In the Department of English, we teach students how to think critically and creatively, and we conduct research to advance knowledge about culture, language, and the written word. Our graduate and undergraduate curricula emphasize deep research skills and unbounded creativity, preparing students for successful careers in academia, business, law, and other professions, as well as nonprofit work, teaching, writing, publishing, and the arts. Courses refine students’ oral and written communication skills, teaching them to be precise, clear, and inventive stylists.
The study of literature and language is at the core of each undergraduate major, providing a common, foundational knowledge about the cultural contexts in which texts and linguistic artifacts are produced, interpreted, and circulated. Individual undergraduate majors (English, creative writing, and professional and technical writing) provide specialized approaches to textual and linguistic critique and invention. Students graduate with enhanced capacities to understand both their cultures and the experiences of others, through varied experiences of collaboration and textual border-crossing that are inherent in our curriculum.
Classes in the English department are small. Students spend quality time with our award-winning faculty and have opportunities for individual and team-based research experiences. The department supports a number of internships. We invite visiting writers and scholars to speak every semester, and each spring students share their work at an undergraduate research conference and a student-run literary festival. Our undergraduate students publish in various Virginia Tech magazines, and graduate creative writing students serve as editors for two national journals.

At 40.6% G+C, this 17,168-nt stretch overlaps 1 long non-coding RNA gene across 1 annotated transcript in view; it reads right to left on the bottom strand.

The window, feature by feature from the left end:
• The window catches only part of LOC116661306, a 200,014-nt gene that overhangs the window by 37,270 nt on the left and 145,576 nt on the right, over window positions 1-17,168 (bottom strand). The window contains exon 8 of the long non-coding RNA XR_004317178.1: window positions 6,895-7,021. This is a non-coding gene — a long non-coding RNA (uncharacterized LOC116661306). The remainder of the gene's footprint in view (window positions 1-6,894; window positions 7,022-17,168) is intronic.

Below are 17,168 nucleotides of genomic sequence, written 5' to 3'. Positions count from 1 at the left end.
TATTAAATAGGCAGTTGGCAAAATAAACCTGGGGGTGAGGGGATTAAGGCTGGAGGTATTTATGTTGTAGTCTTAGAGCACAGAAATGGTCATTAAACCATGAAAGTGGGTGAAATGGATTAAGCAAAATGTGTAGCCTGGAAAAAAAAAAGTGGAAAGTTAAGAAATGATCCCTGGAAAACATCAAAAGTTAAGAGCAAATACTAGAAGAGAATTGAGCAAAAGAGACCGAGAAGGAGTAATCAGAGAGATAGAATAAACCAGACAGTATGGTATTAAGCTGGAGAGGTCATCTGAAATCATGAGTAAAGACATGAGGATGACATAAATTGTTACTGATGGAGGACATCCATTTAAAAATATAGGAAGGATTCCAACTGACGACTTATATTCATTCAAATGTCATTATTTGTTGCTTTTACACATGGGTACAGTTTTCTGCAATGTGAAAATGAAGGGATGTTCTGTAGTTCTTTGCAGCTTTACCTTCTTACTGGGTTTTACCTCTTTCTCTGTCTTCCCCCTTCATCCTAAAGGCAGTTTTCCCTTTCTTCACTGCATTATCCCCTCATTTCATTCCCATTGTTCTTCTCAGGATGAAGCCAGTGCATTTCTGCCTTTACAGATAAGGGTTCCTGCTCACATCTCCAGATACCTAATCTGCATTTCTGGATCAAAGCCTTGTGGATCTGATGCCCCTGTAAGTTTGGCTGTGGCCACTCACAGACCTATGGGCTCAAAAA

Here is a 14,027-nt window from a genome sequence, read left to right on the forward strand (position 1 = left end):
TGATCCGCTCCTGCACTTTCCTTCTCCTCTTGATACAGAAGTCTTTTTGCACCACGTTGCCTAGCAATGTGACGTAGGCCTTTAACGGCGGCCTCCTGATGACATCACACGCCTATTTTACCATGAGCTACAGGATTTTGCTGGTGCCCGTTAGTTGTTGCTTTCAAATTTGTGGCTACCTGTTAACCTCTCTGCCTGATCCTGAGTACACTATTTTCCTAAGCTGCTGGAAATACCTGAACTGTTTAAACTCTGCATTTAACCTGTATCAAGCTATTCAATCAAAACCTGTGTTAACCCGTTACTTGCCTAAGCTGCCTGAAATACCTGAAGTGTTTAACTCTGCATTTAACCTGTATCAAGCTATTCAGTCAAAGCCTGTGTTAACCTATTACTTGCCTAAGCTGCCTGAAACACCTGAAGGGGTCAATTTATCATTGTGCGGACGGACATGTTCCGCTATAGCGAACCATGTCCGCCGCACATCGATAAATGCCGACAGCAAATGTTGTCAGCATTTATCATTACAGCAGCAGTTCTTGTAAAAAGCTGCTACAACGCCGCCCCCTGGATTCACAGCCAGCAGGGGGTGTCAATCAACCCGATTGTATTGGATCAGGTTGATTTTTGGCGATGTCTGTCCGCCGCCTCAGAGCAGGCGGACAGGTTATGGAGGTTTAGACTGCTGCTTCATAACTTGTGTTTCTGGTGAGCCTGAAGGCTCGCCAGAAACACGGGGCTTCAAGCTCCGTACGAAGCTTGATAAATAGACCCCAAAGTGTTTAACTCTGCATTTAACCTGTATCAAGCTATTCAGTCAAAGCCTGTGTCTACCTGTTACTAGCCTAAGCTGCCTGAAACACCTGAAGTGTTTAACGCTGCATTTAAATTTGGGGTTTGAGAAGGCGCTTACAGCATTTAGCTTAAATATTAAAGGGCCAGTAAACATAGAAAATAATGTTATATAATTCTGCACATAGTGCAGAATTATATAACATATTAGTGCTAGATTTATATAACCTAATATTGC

Affirmation of the Virginia Tech Principles of Community
The Department of English stands for free speech and upholds the Virginia Tech Principles of Community. We reject all forms of discrimination and prejudice while affirming all individuals’ rights to speak. The university’s Principles of Community guide our practices when responding to objectionable speech, encouraging civility and respect to promote inclusive dialogue and affirm the value of diversity. At the same time, we are offended by speech that demeans the humanity of any member of our community.
The right to speak freely is ensconced in the Constitution of the United States, and we honor its central role in our nation’s culture—to promote public debate and to safeguard individual freedoms. As scholars of language and literature — as writers, editors, and readers — we believe in the power of language to reach across difference and promote understanding; we also witness its often-corrosive force in civil society.
Many of us have directly experienced language meant to hurt, to violate, and to diminish. Negotiating free speech in the spirit of inclusivity is the challenge of our time.